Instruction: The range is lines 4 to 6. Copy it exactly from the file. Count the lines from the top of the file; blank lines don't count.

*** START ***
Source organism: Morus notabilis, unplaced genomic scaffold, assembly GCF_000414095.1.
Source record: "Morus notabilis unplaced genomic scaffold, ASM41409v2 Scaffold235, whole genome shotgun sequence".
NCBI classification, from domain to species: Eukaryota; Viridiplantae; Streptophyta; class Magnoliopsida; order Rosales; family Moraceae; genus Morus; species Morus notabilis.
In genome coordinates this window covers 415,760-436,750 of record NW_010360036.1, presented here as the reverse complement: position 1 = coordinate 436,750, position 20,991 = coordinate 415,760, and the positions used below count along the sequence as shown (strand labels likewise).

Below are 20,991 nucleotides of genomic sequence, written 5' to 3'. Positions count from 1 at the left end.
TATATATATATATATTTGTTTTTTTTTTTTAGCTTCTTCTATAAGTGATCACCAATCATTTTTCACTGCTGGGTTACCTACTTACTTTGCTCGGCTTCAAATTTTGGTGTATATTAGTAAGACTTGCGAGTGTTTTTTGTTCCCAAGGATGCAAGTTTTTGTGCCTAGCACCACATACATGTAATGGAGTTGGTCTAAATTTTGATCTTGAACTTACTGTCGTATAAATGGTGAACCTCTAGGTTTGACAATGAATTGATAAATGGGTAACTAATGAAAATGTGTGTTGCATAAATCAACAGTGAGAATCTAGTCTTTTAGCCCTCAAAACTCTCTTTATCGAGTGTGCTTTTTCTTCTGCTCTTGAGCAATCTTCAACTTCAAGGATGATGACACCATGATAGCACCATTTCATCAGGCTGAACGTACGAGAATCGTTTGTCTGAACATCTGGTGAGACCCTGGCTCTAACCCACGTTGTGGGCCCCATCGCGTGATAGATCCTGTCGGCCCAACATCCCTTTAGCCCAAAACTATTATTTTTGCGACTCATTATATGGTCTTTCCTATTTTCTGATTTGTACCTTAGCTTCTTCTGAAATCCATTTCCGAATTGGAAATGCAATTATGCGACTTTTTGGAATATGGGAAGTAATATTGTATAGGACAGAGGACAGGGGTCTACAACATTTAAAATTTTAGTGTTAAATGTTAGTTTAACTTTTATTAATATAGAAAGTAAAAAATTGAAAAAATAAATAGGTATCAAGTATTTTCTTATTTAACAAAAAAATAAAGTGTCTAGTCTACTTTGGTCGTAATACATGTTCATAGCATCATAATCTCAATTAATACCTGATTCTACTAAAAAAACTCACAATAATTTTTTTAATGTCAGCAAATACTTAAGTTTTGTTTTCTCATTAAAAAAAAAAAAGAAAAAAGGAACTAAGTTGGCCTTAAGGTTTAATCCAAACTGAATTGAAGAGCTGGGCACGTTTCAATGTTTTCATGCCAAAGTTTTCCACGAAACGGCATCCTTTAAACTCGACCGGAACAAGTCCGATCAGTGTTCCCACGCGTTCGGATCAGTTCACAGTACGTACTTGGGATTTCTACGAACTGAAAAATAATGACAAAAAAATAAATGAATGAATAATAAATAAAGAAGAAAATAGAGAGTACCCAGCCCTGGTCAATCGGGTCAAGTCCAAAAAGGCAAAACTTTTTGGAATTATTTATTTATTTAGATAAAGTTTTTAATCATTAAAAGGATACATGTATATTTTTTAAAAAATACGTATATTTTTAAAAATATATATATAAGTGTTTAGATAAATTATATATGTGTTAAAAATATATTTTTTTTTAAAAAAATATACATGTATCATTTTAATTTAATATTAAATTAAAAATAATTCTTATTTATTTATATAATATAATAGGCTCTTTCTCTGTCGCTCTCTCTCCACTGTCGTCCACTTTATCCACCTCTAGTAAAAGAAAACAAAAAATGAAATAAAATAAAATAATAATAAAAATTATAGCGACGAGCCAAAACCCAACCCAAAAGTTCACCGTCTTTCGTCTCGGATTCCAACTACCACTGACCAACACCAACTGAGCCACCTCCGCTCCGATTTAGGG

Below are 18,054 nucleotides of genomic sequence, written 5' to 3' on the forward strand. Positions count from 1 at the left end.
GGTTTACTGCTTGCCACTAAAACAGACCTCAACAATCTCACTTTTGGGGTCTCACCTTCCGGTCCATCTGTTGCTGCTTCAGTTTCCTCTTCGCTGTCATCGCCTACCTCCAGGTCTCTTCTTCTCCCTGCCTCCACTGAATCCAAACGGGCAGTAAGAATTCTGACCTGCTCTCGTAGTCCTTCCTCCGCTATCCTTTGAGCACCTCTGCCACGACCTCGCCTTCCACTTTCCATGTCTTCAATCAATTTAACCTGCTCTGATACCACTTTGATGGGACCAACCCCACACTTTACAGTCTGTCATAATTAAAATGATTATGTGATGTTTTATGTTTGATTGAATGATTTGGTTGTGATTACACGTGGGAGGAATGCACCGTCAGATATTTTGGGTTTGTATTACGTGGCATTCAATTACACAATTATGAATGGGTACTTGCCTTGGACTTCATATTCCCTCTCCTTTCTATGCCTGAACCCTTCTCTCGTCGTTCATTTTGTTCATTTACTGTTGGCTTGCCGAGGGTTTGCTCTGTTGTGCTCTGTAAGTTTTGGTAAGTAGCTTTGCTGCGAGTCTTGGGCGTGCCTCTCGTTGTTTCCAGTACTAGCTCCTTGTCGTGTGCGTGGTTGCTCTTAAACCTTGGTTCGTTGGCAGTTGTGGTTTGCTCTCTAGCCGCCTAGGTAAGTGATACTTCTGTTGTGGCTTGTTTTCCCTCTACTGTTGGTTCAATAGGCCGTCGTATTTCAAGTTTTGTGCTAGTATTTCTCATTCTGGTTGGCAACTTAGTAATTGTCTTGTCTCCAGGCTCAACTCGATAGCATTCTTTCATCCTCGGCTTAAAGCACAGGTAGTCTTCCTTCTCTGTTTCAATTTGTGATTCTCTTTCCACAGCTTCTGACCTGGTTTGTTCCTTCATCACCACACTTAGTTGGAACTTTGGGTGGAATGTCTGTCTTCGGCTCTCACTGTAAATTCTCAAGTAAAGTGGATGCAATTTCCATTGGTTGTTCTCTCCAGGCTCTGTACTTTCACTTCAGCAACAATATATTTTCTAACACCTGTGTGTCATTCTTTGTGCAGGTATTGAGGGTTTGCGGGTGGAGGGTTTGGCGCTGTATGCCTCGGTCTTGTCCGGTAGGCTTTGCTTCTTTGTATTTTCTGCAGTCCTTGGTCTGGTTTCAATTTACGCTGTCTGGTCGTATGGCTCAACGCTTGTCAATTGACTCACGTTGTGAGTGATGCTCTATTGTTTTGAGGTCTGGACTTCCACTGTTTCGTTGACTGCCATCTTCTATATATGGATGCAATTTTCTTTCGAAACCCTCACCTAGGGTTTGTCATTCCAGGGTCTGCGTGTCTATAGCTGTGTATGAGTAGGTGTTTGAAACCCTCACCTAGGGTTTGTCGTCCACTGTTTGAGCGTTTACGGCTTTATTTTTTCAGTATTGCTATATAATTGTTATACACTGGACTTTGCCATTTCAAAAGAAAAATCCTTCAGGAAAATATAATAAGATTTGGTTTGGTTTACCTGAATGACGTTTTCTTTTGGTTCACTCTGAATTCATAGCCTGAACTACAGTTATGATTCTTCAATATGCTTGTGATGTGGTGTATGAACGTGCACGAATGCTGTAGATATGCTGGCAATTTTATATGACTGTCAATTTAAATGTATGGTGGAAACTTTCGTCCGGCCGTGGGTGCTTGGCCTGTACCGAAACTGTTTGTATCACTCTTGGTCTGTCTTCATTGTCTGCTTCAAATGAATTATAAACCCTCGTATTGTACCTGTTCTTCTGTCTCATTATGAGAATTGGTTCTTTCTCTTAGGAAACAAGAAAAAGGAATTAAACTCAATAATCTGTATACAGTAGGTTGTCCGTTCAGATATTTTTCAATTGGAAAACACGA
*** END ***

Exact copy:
In genome coordinates this window covers 415,760-436,750 of record NW_010360036.1, presented here as the reverse complement: position 1 = coordinate 436,750, position 20,991 = coordinate 415,760, and the positions used below count along the sequence as shown (strand labels likewise).

Below are 20,991 nucleotides of genomic sequence, written 5' to 3'. Positions count from 1 at the left end.
TATATATATATATATTTGTTTTTTTTTTTTAGCTTCTTCTATAAGTGATCACCAATCATTTTTCACTGCTGGGTTACCTACTTACTTTGCTCGGCTTCAAATTTTGGTGTATATTAGTAAGACTTGCGAGTGTTTTTTGTTCCCAAGGATGCAAGTTTTTGTGCCTAGCACCACATACATGTAATGGAGTTGGTCTAAATTTTGATCTTGAACTTACTGTCGTATAAATGGTGAACCTCTAGGTTTGACAATGAATTGATAAATGGGTAACTAATGAAAATGTGTGTTGCATAAATCAACAGTGAGAATCTAGTCTTTTAGCCCTCAAAACTCTCTTTATCGAGTGTGCTTTTTCTTCTGCTCTTGAGCAATCTTCAACTTCAAGGATGATGACACCATGATAGCACCATTTCATCAGGCTGAACGTACGAGAATCGTTTGTCTGAACATCTGGTGAGACCCTGGCTCTAACCCACGTTGTGGGCCCCATCGCGTGATAGATCCTGTCGGCCCAACATCCCTTTAGCCCAAAACTATTATTTTTGCGACTCATTATATGGTCTTTCCTATTTTCTGATTTGTACCTTAGCTTCTTCTGAAATCCATTTCCGAATTGGAAATGCAATTATGCGACTTTTTGGAATATGGGAAGTAATATTGTATAGGACAGAGGACAGGGGTCTACAACATTTAAAATTTTAGTGTTAAATGTTAGTTTAACTTTTATTAATATAGAAAGTAAAAAATTGAAAAAATAAATAGGTATCAAGTATTTTCTTATTTAACAAAAAAATAAAGTGTCTAGTCTACTTTGGTCGTAATACATGTTCATAGCATCATAATCTCAATTAATACCTGATTCTACTAAAAAAACTCACAATAATTTTTTTAATGTCAGCAAATACTTAAGTTTTGTTTTCTCATTAAAAAAAAAAAAGAAAAAAGGAACTAAGTTGGCCTTAAGGTTTAATCCAAACTGAATTGAAGAGCTGGGCACGTTTCAATGTTTTCATGCCAAAGTTTTCCACGAAACGGCATCCTTTAAACTCGACCGGAACAAGTCCGATCAGTGTTCCCACGCGTTCGGATCAGTTCACAGTACGTACTTGGGATTTCTACGAACTGAAAAATAATGACAAAAAAATAAATGAATGAATAATAAATAAAGAAGAAAATAGAGAGTACCCAGCCCTGGTCAATCGGGTCAAGTCCAAAAAGGCAAAACTTTTTGGAATTATTTATTTATTTAGATAAAGTTTTTAATCATTAAAAGGATACATGTATATTTTTTAAAAAATACGTATATTTTTAAAAATATATATATAAGTGTTTAGATAAATTATATATGTGTTAAAAATATATTTTTTTTTAAAAAAATATACATGTATCATTTTAATTTAATATTAAATTAAAAATAATTCTTATTTATTTATATAATATAATAGGCTCTTTCTCTGTCGCTCTCTCTCCACTGTCGTCCACTTTATCCACCTCTAGTAAAAGAAAACAAAAAATGAAATAAAATAAAATAATAATAAAAATTATAGCGACGAGCCAAAACCCAACCCAAAAGTTCACCGTCTTTCGTCTCGGATTCCAACTACCACTGACCAACACCAACTGAGCCACCTCCGCTCCGATTTAGGG